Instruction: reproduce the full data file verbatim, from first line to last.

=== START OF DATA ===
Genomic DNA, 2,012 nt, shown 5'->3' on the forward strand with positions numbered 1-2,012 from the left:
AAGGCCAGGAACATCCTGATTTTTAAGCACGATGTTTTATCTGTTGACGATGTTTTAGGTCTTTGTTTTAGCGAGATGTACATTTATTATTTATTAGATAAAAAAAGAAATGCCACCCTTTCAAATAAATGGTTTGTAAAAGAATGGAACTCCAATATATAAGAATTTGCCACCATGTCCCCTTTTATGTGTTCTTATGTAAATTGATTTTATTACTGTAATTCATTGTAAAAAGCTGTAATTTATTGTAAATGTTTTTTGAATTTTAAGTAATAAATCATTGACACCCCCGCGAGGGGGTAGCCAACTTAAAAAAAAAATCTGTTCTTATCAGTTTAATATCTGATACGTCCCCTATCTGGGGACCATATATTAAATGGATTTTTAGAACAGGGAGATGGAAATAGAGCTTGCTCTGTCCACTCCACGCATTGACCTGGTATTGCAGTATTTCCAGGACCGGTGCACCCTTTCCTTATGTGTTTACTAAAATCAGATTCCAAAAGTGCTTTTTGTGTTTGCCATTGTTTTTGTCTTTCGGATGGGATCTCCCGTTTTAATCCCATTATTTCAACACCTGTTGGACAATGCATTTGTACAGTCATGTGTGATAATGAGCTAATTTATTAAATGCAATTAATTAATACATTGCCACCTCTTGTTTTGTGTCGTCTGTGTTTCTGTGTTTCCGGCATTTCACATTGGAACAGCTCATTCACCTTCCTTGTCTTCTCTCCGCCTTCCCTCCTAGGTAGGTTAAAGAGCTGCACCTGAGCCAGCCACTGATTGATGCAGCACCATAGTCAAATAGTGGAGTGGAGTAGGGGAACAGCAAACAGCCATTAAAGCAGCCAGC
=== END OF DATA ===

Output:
Genomic DNA, 2,012 nt, shown 5'->3' on the forward strand with positions numbered 1-2,012 from the left:
AAGGCCAGGAACATCCTGATTTTTAAGCACGATGTTTTATCTGTTGACGATGTTTTAGGTCTTTGTTTTAGCGAGATGTACATTTATTATTTATTAGATAAAAAAAGAAATGCCACCCTTTCAAATAAATGGTTTGTAAAAGAATGGAACTCCAATATATAAGAATTTGCCACCATGTCCCCTTTTATGTGTTCTTATGTAAATTGATTTTATTACTGTAATTCATTGTAAAAAGCTGTAATTTATTGTAAATGTTTTTTGAATTTTAAGTAATAAATCATTGACACCCCCGCGAGGGGGTAGCCAACTTAAAAAAAAAATCTGTTCTTATCAGTTTAATATCTGATACGTCCCCTATCTGGGGACCATATATTAAATGGATTTTTAGAACAGGGAGATGGAAATAGAGCTTGCTCTGTCCACTCCACGCATTGACCTGGTATTGCAGTATTTCCAGGACCGGTGCACCCTTTCCTTATGTGTTTACTAAAATCAGATTCCAAAAGTGCTTTTTGTGTTTGCCATTGTTTTTGTCTTTCGGATGGGATCTCCCGTTTTAATCCCATTATTTCAACACCTGTTGGACAATGCATTTGTACAGTCATGTGTGATAATGAGCTAATTTATTAAATGCAATTAATTAATACATTGCCACCTCTTGTTTTGTGTCGTCTGTGTTTCTGTGTTTCCGGCATTTCACATTGGAACAGCTCATTCACCTTCCTTGTCTTCTCTCCGCCTTCCCTCCTAGGTAGGTTAAAGAGCTGCACCTGAGCCAGCCACTGATTGATGCAGCACCATAGTCAAATAGTGGAGTGGAGTAGGGGAACAGCAAACAGCCATTAAAGCAGCCAGC